For the best period below the TN averaged 3.5mg/l and the TP averaged 0.15. Such low residuals are targeted as the future of BNR in the US by proposed legislation to set the total maximum daily load (TMDL). These limits fix the total mass that can be discharged in future to a river basin and allocates this to the dischargers. With future expansions of the plants a reduction of the effluent concentrations would be required with each expansion in capacity. In other sensitive locations proposed legislation will require the TN be reduced to lass than 1mg/l and the TP to less than 0.01mg/l.
Many plants in Florida and on the east coast of the US must already comply with a TN standard of 3mg/l and with TP less than 1mg/l. On inland water bodies the emphasis is on phosphorus and in some locations the effluent phosphorus discharge concentration is limited to less than 0.1mg TP/l.
At the Durham plant in Oregon, the limit never to exceed is 0.07 and the Pinery water plant in Colorado must average 0.03mg TP/l. There are a number of small plants in the state of New York that discharge into the reservoirs that supply water to New York, which must reduce phosphorus to less than 0.01mg/l.
The Durham plant consists of primary tanks, a three-stage Phoredox (A2O) and chemical post treatment with filtration. Initially the required effluent concentration was achieved by adding 170mg/l of Alum to the primary, secondary and tertiary stages.
While some VFA was present in the feed it was not sufficient for sustained biological phosphorus removal. Two existing tanks were then converted to fermenters to enhance the VFA supply. The effluent ortho-phosphates from the biological plant now range for the most part between 0.1 and 0.2mg P/l. Only about 25mg/l of Alum is still used to reduce the phosphorus to less than 0.07mg TP/l in a tertiary stage. At the Pinery water plant in Colorado, as shown in Figure 5, the average effluent phosphorus concentration of less than 0.03mg TP/l is achieved in a plant consisting of a five-stage Bardenpho plant followed by a chemical contact process with alum addition and sand filtration.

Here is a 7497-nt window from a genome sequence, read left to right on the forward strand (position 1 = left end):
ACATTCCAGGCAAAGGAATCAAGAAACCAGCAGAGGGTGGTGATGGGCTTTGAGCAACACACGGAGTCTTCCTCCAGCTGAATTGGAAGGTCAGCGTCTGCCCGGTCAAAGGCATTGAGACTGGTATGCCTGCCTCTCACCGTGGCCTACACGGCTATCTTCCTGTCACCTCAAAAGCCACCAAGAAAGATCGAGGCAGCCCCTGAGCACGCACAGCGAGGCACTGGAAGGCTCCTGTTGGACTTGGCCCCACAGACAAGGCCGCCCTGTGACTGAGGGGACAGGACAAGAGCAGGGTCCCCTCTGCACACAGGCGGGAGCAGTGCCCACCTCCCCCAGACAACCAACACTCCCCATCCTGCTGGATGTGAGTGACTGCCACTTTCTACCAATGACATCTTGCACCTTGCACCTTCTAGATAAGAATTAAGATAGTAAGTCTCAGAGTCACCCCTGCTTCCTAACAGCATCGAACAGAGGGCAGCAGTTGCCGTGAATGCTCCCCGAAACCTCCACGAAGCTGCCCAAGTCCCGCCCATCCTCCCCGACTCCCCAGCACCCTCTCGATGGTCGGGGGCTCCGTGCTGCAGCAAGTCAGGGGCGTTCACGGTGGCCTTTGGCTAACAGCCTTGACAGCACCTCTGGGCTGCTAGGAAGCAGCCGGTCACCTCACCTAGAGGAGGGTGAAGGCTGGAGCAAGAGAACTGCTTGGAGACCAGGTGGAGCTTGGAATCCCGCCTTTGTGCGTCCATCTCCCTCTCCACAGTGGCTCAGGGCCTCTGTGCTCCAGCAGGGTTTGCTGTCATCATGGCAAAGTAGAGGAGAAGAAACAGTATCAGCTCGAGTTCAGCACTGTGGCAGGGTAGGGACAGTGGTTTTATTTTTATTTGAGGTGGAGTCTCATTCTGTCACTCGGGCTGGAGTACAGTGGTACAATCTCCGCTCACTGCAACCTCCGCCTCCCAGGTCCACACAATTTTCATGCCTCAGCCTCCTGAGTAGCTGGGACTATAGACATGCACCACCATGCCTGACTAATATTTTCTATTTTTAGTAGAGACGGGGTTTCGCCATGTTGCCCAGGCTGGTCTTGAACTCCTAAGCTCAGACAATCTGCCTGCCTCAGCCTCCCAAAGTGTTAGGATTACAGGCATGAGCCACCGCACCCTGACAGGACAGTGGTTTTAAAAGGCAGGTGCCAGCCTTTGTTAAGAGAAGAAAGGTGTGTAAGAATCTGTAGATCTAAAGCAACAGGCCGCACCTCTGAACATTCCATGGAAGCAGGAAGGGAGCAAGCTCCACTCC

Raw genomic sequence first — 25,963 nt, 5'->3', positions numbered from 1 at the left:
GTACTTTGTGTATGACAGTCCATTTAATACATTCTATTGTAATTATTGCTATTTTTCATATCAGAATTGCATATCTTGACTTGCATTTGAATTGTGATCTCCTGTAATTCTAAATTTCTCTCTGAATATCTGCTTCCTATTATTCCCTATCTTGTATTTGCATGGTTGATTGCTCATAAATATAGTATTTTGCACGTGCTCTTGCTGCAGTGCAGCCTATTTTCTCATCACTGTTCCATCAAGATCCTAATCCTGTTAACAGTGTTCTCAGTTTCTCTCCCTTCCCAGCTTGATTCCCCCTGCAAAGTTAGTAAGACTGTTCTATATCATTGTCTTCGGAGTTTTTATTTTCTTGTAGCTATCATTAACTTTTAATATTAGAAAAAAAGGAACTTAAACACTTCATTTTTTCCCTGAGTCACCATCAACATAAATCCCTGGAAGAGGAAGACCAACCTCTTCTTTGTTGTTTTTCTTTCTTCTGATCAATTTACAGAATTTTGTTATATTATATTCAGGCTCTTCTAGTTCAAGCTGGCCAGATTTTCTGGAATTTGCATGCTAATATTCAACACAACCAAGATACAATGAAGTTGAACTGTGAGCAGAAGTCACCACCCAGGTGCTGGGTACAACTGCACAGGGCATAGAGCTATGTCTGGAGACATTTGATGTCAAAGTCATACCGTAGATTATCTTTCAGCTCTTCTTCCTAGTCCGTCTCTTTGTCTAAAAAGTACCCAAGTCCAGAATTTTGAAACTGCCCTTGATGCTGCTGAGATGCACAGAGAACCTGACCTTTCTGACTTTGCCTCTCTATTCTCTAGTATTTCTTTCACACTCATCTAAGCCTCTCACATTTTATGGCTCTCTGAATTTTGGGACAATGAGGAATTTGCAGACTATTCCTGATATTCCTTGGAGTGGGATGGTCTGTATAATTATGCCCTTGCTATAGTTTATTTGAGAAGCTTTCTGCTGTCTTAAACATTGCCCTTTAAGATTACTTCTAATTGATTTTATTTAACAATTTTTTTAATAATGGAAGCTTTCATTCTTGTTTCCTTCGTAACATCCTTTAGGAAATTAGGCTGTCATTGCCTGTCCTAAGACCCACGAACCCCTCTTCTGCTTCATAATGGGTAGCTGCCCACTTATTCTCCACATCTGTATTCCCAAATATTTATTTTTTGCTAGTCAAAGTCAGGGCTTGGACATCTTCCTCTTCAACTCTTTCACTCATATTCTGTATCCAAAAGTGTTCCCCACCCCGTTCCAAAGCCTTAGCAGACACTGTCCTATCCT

The biological plant averages effluent phosphorus of between 0.1-0.2mg TP/l. About 75mg/l of Alum is added to reduce TP to less than 0.03mg/l. Effluent phosphorus concentrations averaging 0.12 mg/l is achieved in Kalispell, Montana without chemical addition but with sand filtration. The future requirements for both low nitrogen and phosphorus in the effluent lead to conflicts in a number of the methods used.
For example, the five-stage Bardenpho plant with sand filters in Orange County, Florida achieves effluent soluble phosphorus of 0.1-0.15mg TP/l only when the nitrates are higher than 3mg/l. To achieve low effluent TN, nitrates in the mixed liquor have to be reduced to around 1 mg/l, which then results in the soluble phosphorus rising to
Similar observations were made in the Bonnybrook plant in Calgary, Alberta. When the nitrate concentration in the effluent is low, some secondary release of phosphorus takes place in the final clarifiers, resulting in higher effluent phosphorus. Conflicts also develop in denitrifying sand filters for achieving low total nitrogen and phosphorus. Bacteria growing on the sand media use the carbon source for denitrification of all the residual nitrates in the effluent. The growth of heterotrophic denitrifying organisms requires phosphorus. If the phosphorus concentration in the filter feed is too low, it could impair the functioning of the denitrification mechanism. In the Truckee Meadows plant in Nevada the high-rate Phoredox effluent soluble phosphorus averages 0.2mg TP/l. Some phosphorus is required for the nitrifying trickling filters and for the denitrifying sand filters. It was observed phosphorus could be limiting in the latter, requiring the addition of phosphorus for high-rate nitrogen removal. This may again impact the level to which the phosphorus could be removed.